Bob, Janet is talking straight ‘Assimilation’ policy. As you know, …

Comment on Funding announcements flow for ‘Stronger Futures’ in Aboriginal communities by Russell Guy.

Bob, Janet is talking straight ‘Assimilation’ policy. As you know, it was introduced by the young Paul Hasluck back in the late 1940s, and ended in Self-determination from which Reconciliation has sprung. The first two failed for obvious reasons and the jury’s still out on the latter.
I would, however, be interested in the source of Janet’s claim that “in excess of 1500 people from communities” are currently causing the crisis in housing. It’s the first time I’ve seen this figure and if a reference exists, let’s have it so that we can all be better informed.
Janet wants “housing and other support” for urban drifters from communities who may be either part-time or desirous of full-time residency. Maybe she could get a breakdown on this and by researching the matter further, continue to present statistics, which she once condemned. It’s encouraging to see her coming to grips with evidenced-based policy making.
However, her statement that she wants to see an end to Town Camps is made without any qualitative data from these residents. Do they want to necessarily forgo the more eco-friendly ambience than that of suburbia? I doubt it’s that simple. Overcrowding has long been recognised as a problem and in my experience, it follows into suburbia, often for cultural reasons, and of course, made worse by seven day access to alcohol.
Janet may wish an end to what she calls “race,” but there are cultural differences which do not want and can not be assimilated as if it’s a one way street – from black to white. I wouldn’t blame them for not wanting to get too cozy with some of the dominant social settings in white Australia.
Asking the Commonwealth to re-gazette Crown Land for more Town Camp style housing seems a better idea, but Janet screams (in caps) that this is “segregation”. It would however, possibly, alleviate overcrowding, although it may also encourage the drift to town. No value judgement being made here, Janet. Simply, throwing up ideas for solutions to problems.
The most distressing part of Janet’s argument is that she can’t agree to solve the screaming statistics on excessive alcohol consumption, exacerbated by those good citizens who ply their take-away trade seven days a week in “our” town, “burning taxpayer money” in non-recoverable health, policing, welfare, child services, etc, etc. costs.
Despite, the screaming evidence from around the world, Janet’s team continue on the law and order approach while holding out their hand for more government contracts to feed the addiction to alcohol. And I’m not being racist.

Recent Comments by Russell Guy

NT-SA agreement hardly historic
Paul Keating, in his 1992 Redfern Speech, framed by speechwriter Don Watson, author of the somewhat dryly punitive opus, The Bush, also claimed a historic mandate, announcing success for Reconciliation “within the next decade.”
It’s in the nature of politics to claim credit for doing something, mostly spending tax revenue and living in hope that it won’t run out.
In my opinion, the “historic” issue is just a beat up or a sop.
Pass me another piece of Bicenttennial birthday cake, please.


Greens on Pine Gap: Move towards non-aligned foreign policy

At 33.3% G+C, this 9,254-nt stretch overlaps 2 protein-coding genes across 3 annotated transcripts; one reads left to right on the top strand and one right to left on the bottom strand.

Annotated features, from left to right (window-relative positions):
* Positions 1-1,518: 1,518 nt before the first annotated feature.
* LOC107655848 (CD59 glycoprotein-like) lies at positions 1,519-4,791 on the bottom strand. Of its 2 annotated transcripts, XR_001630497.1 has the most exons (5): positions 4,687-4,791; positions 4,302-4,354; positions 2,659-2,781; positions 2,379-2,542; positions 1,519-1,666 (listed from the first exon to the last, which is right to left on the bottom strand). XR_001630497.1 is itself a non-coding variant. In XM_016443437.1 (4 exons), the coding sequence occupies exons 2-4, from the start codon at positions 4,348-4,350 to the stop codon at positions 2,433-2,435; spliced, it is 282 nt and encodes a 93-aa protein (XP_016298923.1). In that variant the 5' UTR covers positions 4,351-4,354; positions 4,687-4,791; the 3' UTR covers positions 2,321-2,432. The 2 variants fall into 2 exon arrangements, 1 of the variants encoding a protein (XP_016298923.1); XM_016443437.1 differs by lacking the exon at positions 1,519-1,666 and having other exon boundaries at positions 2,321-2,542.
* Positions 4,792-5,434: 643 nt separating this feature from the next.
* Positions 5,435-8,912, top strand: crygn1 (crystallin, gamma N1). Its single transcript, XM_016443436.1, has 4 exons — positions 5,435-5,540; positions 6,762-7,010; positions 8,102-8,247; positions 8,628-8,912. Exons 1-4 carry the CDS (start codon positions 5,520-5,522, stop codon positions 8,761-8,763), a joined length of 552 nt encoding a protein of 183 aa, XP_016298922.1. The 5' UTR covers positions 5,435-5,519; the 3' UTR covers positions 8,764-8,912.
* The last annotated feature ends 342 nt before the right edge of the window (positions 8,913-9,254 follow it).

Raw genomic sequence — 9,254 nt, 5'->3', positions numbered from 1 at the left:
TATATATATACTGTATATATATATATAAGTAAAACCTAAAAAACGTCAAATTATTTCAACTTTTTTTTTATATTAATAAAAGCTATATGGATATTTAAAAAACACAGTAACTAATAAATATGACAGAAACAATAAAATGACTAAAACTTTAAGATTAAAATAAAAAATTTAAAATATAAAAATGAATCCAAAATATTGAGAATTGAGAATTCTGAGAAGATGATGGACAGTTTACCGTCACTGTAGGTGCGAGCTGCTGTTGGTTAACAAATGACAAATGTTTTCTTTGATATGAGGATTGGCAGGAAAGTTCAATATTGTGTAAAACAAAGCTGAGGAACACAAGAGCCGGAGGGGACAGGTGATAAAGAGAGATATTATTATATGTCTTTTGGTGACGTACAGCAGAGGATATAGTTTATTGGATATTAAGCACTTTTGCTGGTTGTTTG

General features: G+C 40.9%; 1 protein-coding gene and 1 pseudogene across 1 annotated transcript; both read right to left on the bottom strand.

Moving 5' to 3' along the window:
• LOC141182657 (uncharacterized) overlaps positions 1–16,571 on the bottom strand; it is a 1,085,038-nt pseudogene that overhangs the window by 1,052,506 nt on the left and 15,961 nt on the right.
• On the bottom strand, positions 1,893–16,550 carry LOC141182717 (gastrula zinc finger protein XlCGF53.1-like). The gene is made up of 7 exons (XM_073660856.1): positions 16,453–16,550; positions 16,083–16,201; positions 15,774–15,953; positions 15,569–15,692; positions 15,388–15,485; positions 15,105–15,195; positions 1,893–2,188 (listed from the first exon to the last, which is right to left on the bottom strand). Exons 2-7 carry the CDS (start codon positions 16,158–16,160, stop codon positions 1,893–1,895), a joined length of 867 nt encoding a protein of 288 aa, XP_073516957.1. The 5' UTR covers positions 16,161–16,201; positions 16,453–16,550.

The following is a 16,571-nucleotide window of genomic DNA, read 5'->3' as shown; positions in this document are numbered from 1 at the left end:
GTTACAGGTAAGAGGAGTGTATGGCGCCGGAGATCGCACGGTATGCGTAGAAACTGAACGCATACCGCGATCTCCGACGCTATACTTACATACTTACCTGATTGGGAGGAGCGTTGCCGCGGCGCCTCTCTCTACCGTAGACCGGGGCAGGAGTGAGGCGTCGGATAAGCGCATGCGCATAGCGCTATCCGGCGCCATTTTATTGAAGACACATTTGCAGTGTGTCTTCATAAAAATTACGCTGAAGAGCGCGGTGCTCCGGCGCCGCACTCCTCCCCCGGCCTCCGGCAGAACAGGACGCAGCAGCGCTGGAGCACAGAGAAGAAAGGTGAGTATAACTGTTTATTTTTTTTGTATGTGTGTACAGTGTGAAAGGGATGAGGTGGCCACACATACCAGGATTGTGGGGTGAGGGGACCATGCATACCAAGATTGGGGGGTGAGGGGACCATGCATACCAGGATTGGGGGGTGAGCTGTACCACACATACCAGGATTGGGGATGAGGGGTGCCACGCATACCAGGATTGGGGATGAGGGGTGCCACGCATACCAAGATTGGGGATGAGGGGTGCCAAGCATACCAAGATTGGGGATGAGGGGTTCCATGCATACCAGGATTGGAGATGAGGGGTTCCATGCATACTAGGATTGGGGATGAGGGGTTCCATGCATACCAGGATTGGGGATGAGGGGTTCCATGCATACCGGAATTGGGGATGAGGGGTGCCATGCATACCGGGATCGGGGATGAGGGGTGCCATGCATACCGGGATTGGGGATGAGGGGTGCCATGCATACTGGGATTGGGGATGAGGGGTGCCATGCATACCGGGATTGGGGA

The Greens, once declared an “alternative” political party, inherited the structural social and cultural goalposts, but they keep trying to kick goals through them.
Kinselas’s, one of Sydney’s long established pubs, was recently sold through the Sunsuper-backed Australian Pub Fund for $22m.
It was purchased in 2010 for $10m, but it’s been said that it would have gone for $40m had the NSW government’s lock-out laws not been enacted.
Senator Di Natale obviously supports other supply-reduction measures, but dealing with the structural wealth of Super funds and their investment in the alcohol industry is a bit more difficult than continuing to bang the party political donation route to government corruption.
It would be nice if politicians who eschew liberal social policy when it suits them, could tackle financial regulation through institutionalised investment in the alcohol industry.


They must be joking!
@ Charlie Carter. Sense is subjective. Some people laugh when others don’t and vice versa. Cheers.


They must be joking!
From reading these comments over a number of years, there are a lot of disgruntled people who have moved to Alice Springs in recent times, who appear to want the place to conform to their aspirations.
They talk about “remote” and “communities” in the abstract.
They have no idea of Mbantua.
They want what they think life should offer, according to what they read in the glossy inserts or la dolce vita on television.
When the lights go out and it’s time to cook dinner on an open fire, what then, ye dreaming?


What the open letter didn’t say
End-of-day performances by the many local musicians, occurring in the Mall is a great idea for so many obvious reasons.
I did this numerous times in the 1980s with musos and it’s not that difficult with a small PA system.
It creates paid work and gives a sense of cultural belonging that cannot really be created by other art forms.
Music speaks all languages. We had occasional problems with intoxicated persons, but violence was extremely rare.
I urge the council to look at this again, especially where inner-city gentrification is forcing musicians out and replacing “live” entertainment with grog shanties. Goodness, people might start dancing again.


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